can materially affect employees’ wider mental health 8.

So, culture plays an important role in at least three areas of veterinary practice:

  1. Productivity and financial health
  2. Patient safety
  3. Team wellbeing

We have seen in this summary that culture can affect important areas of veterinary provision, and embracing it is likely to ‘turbo-charge’ a practice’s journey to ever higher standards of care. Many books have been written on the subject (including the excellent The Culture Code by Daniel Coyle 3 offering advice on how to improve culture. The evidence base is growing all the time: culture isn’t a ‘nice to have’ but an essential part of organisational health and success. Perhaps in the past, culture hasn’t felt very important in the veterinary profession. After all, the priority for any veterinary practice is the animal in its care. But new research from human medicine is filtering through: if we are considering how to improve aspects of work, be it clinical standards, practice profit or staff wellbeing, thinking about culture is key.

Discussion point

How would you describe the culture within your team? Are all team members confident to speak up and challenge the status quo to provide valuable insights for team improvements?

Checklist - what you can do next

References

  1. Sfantou, D. et al. (2017) Importance of leadership style towards quality of care measures in healthcare settings: A systematic review. Healthcare, 5(4):73. Available from: https://doi.org/10.3390/healthcare5040073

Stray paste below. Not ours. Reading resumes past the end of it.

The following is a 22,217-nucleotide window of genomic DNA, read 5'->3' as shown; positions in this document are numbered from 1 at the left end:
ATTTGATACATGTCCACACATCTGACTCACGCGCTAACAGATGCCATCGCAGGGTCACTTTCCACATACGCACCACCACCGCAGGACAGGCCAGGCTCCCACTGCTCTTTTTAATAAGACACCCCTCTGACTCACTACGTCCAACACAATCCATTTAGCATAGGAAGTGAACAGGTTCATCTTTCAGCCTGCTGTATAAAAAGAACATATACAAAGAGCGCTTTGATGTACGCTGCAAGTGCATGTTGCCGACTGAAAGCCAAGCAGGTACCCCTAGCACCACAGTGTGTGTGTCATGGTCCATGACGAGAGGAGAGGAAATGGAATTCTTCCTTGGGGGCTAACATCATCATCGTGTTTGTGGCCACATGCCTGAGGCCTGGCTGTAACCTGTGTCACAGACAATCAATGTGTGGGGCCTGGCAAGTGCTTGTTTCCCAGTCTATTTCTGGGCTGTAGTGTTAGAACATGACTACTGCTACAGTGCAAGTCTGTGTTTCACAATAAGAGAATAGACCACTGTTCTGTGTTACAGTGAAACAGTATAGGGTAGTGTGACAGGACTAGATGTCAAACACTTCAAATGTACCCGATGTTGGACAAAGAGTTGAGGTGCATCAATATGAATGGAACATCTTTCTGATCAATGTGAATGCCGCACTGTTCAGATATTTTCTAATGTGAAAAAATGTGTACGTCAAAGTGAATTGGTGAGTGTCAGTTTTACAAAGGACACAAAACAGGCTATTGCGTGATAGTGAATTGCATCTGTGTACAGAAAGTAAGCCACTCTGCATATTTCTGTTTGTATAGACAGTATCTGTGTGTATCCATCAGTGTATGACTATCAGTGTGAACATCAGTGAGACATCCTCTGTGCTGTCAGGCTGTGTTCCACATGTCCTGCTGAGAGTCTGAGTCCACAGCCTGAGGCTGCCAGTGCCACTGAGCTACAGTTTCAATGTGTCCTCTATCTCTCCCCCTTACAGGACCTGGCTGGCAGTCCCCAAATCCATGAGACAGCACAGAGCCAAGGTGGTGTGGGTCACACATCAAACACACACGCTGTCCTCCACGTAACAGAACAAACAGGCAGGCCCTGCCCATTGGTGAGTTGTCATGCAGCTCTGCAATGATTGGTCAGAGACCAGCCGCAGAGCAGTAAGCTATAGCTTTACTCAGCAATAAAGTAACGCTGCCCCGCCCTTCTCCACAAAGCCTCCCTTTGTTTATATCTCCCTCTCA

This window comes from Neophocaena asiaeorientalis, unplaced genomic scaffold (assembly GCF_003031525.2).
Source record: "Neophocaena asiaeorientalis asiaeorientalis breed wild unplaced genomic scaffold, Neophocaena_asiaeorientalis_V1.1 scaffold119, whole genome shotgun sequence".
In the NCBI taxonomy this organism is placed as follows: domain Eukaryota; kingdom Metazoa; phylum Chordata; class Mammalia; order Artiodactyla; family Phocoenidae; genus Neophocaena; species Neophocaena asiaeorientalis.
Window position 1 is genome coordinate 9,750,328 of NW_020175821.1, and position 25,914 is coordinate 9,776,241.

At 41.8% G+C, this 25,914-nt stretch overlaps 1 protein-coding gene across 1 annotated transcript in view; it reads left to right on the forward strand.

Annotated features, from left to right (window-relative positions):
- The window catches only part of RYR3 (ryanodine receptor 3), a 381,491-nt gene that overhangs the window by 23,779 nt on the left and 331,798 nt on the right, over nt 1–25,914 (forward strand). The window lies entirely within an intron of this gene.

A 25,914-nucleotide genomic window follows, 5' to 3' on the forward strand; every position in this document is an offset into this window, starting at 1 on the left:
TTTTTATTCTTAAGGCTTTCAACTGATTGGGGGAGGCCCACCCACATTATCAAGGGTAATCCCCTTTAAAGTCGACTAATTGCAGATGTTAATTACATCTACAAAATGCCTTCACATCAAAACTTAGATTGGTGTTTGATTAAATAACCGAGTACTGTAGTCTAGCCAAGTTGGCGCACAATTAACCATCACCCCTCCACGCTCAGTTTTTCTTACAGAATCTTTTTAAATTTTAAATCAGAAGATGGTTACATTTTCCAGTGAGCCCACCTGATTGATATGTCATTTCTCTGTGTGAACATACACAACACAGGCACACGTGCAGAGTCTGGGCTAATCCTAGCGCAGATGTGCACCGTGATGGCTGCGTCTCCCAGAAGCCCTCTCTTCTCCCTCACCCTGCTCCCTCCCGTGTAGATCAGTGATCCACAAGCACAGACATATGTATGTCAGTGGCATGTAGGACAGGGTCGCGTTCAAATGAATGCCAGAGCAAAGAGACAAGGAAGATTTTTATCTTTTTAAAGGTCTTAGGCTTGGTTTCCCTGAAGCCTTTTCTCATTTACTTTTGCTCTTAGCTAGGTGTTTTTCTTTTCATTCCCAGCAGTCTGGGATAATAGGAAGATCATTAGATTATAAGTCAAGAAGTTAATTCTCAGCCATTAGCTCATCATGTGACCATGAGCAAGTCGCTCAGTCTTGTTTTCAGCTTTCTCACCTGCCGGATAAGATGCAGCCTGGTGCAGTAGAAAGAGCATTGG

2. Vogus, T.J. and Sutcliffe, K.M. (2007) The impact of safety organizing, trusted leadership, and care pathways on reported medication errors in hospital nursing units. Medical Care, 45 (10), pp. 997–1002. DOI:10.1097/MLR.0b013e318053674f
  3. Coyle, D. (2020) An excerpt from the culture code [Daniel Coyle] [online]. Available from: http://danielcoyle.com/excerpt-culture-code/ [Accessed 27 November 2020]
  4. Flamholtz, E. and Kurland, S. (2005) Strategic organizational development, infrastructure, and financial performance: An empirical investigation. International Journal of Entrepreneurship Education, 3 (2), pp. 117–42
  5. Flamholtz, E. (2001) Corporate culture and the bottom line. European Management Journal, 19 (3), pp. 268-275. https://doi.org/10.1016/S0263-2373(01)00023-8
  6. Financial returns from organizational culture improvement: Translating “soft” changes into “hard” dollars [Human Synergistics International] [online]. Available from: https://www.humansynergistics.com/resources/content/2016/12/08/financial-returns-from-organizational-culture-improvement-translating-soft-changes-into-hard-dollars  [Accessed 27 November 2020]

About the author

Mark TurnerMark Turner BVSc MRes MRCVS

Mark graduated from the University of Liverpool in 1996 and in 2017 completed a Masters degree at the RVC investigating patient safety culture in the UK veterinary professions.

The research project investigated contemporary knowledge of patient safety behaviours in practice including significant event reporting and auditing.

He has an interest in the application of patient safety as a tool for improving staff engagement and success. He has written for Vet Times, Companion magazine and appeared as a guest blogger for the BVA/RCVS Vet Futures project.

 

November 2020